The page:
Child Pornography: Model Legislation & Global Review
Press Conference Marking the Release of Child Pornography: Model Legislation & Global Review
Washington, D.C. (April 2006)
Baron Daniel Cardon de Lichtbuer,Former ICMEC Chairman
Developing and championing model legislation with regards to child pornography is crucial to a successful outcome in the fight against child pornography. Consequently, the International Centre for Missing & Exploited Children (ICMEC) conducted research into the child pornography legislation currently in place in the 196 countries around the world.
In particular, we were looking to see if national legislation:
- Exists with specific regard to child pornography, and not just pornography in general;
- Provides a definition of child pornography;
- Expressly criminalizes computer-facilitated offenses;
- Criminalizes possession of child pornography, regardless of the intent to distribute; and
- Requires Internet Service Providers (ISPs) to report suspected child pornography to law enforcement or to some other mandated agency.
The 1st edition, published in 2006, returned shocking results:
- only 27 had legislation sufficient to combat child pornography offenses (5 countries met all of the criteria set forth above and 22 countries met all but the last criteria, pertaining to ISP reporting); and
- 95 Countries had no legislation at all that specifically addresses child pornography.
The 6th edition, published in late 2010, revealed progress. Of the 196 countries reviewed:
- 45 Countries had legislation sufficient to combat child pornography offenses (8 countries met all of the criteria set forth above and 37 countries met all but the last criteria, pertaining to ISP reporting); and
- 89 Countries still had no legislation at all that specifically addresses child pornography.
Forward movement continues to be visible in this edition, though much remains to be done. Our updated research shows that of the 196 countries reviewed:
- 69 Countries have legislation sufficient to combat child pornography offenses (11 countries met all of the criteria set forth above and 58 countries meet all but the last criteria, pertaining to ISP reporting); and
- 53 Countries still have no legislation at all that specifically addresses child pornography.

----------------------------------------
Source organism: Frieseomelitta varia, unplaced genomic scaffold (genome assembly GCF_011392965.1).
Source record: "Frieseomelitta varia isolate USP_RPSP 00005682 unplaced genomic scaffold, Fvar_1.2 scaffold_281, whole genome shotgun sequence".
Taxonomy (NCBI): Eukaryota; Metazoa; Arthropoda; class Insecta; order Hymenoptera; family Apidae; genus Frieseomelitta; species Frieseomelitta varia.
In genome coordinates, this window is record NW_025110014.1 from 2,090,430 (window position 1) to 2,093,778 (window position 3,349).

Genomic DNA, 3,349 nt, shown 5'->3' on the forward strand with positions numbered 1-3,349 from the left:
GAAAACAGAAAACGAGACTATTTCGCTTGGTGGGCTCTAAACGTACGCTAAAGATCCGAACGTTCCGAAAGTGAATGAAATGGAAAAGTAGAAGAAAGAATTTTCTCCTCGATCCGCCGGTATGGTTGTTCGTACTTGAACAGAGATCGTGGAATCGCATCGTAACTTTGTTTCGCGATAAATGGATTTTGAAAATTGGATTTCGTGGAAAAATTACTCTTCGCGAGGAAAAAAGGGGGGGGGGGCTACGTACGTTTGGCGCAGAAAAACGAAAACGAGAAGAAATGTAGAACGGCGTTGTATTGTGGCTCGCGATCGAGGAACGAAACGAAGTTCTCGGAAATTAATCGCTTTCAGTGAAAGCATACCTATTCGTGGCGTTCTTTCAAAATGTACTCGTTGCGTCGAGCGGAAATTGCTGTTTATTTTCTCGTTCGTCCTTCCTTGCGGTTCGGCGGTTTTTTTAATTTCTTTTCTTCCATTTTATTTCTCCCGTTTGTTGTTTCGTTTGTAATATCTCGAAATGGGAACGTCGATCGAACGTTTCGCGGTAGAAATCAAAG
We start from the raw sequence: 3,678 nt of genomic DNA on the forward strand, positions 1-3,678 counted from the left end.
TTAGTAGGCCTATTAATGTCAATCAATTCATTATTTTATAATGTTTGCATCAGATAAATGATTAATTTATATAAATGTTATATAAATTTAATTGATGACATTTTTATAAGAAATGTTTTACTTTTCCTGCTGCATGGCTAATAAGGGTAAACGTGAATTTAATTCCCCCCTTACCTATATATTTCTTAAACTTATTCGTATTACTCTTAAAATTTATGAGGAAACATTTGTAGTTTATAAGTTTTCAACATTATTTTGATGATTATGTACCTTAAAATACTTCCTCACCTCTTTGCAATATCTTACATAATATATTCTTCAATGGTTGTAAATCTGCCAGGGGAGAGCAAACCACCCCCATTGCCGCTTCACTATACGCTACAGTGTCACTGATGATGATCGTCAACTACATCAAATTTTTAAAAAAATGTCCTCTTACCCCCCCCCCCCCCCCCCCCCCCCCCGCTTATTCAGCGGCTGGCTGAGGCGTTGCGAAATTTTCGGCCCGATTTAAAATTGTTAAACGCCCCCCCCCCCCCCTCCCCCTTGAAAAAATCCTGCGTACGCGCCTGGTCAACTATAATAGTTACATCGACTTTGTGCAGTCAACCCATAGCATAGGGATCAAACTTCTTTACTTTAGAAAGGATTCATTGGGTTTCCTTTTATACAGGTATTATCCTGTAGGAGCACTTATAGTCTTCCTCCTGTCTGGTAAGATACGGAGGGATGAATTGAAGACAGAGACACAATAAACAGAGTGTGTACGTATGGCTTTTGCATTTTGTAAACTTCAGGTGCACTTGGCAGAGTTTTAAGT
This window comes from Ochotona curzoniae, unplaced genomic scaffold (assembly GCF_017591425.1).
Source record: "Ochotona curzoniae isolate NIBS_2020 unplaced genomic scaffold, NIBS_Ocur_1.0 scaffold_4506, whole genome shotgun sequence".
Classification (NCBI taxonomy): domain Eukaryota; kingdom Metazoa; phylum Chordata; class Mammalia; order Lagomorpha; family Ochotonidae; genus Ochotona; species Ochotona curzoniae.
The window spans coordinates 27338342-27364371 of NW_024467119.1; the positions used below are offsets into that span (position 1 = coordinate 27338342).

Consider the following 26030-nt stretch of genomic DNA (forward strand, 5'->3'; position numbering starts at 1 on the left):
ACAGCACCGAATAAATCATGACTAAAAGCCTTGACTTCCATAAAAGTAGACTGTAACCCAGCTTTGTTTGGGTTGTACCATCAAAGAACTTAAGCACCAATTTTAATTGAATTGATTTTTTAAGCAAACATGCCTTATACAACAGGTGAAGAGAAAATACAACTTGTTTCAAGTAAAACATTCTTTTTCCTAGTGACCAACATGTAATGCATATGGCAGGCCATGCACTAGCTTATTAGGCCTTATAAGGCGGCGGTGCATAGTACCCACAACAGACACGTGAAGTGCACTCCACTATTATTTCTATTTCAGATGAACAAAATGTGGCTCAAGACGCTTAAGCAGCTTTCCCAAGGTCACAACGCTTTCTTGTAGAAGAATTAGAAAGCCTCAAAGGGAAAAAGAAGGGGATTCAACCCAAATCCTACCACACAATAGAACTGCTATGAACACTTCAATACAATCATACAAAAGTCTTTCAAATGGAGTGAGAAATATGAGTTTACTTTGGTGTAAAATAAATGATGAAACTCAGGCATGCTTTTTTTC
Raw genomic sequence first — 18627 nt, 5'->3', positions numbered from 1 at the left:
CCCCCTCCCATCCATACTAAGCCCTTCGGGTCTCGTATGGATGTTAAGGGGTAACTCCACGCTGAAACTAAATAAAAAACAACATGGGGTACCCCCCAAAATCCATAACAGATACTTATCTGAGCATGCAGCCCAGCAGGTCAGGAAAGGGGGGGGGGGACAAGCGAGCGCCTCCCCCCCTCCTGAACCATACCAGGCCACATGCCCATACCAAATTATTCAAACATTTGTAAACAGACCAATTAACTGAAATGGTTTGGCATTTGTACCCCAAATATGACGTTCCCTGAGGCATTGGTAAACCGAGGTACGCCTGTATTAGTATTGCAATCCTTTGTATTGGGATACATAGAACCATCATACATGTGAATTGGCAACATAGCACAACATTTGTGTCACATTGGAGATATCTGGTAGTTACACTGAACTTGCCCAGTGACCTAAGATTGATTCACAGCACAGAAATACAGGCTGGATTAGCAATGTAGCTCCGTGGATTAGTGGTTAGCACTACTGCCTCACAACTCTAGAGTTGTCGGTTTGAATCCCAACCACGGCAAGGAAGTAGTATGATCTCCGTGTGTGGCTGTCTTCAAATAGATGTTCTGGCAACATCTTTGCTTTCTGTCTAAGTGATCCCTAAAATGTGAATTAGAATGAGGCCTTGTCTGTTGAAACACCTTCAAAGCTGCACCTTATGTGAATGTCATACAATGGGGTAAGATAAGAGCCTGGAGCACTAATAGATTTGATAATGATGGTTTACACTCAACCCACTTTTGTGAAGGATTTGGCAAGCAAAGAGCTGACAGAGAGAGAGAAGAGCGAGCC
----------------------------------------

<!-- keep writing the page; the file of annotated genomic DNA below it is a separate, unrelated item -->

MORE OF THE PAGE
Of the remaining 74 countries that do have legislation specifically addressing child pornography:
- 60 do not define child pornography in national legislation;
- 21 do not provide for computer-facilitated offenses; and
- 47 do not criminalize the knowing possession of child pornography, regardless of the intent to distribute.
ICMEC's groundbreaking report, Child Pornography: Model Legislation & Global Review, was first released in April 2006 and is now in its 7th Edition. In addition to the legislative review, the report offers a "menu of concepts" to be considered when drafting anti-child pornography legislation. Topics addressed include:
- Defining "child" for the purposes of child pornography as anyone under the age of 18, regardless of the age of sexual consent;
- Defining "child pornography," and ensuring that the definition includes computer- and Internet-specific terminology;
- Creating offenses specific to child pornography in the national penal code, including criminalizing the possession of child pornography, regardless of one's intent to distribute, and including provisions specific to downloading or viewing images on the Internet;
- Ensuring criminal penalties for parents or legal guardians who acquiesce to their child's participation in child pornography;
- Penalizing those who make known to others where to find child pornography;
- Including grooming provisions;
- Punishing attempt crimes;
- Establishing mandatory-reporting requirements for healthcare and social-service professionals, teachers, law-enforcement officers, photo developers, information-technology (IT) professionals, ISPs, credit-card companies, and banks;
- Creating data retention and preservation policies/provision;
- Addressing the criminal liability of children involved in pornography; and
- Enhancing penalties for repeat offenders, organized-crime participants, and other aggravated factors considered upon sentencing.
The 7th Edition is currently available Arabic, English, Russian, Spanish
The 6th Edition is currently available in French, Korean, Portuguese and Thai
In 2009, ICMEC worked closely with the Child Online Protection initiative of the International Telecommunication Union to draft global Guidelines for Policy Makers on Child Online Protection.
In late 2010, ICMEC collaborated with the Children's Charities' Coalition on Internet Safety to draft a Joint Report on Online Child Protection: Combatting Child Pornography on the Internet, which addresses the impact of the Internet on the production and distribution of child pornography. The Joint Report, which was presented at the Internet Governance Forum (IGF) in Vilnius, Lithuania, offers a number of law and policy tools for consideration by Commonwealth Member States designed to make the Internet safer for children. The 6th Edition of the Child Pornography Model Legislation was included in the initial report. We are in discussion now to update the Joint Report and to include the 7th Edition of the Model Legislation. ICMEC's updated findings were again presented at the 2012 IGF in Baku, Azerbaijan in November 2012.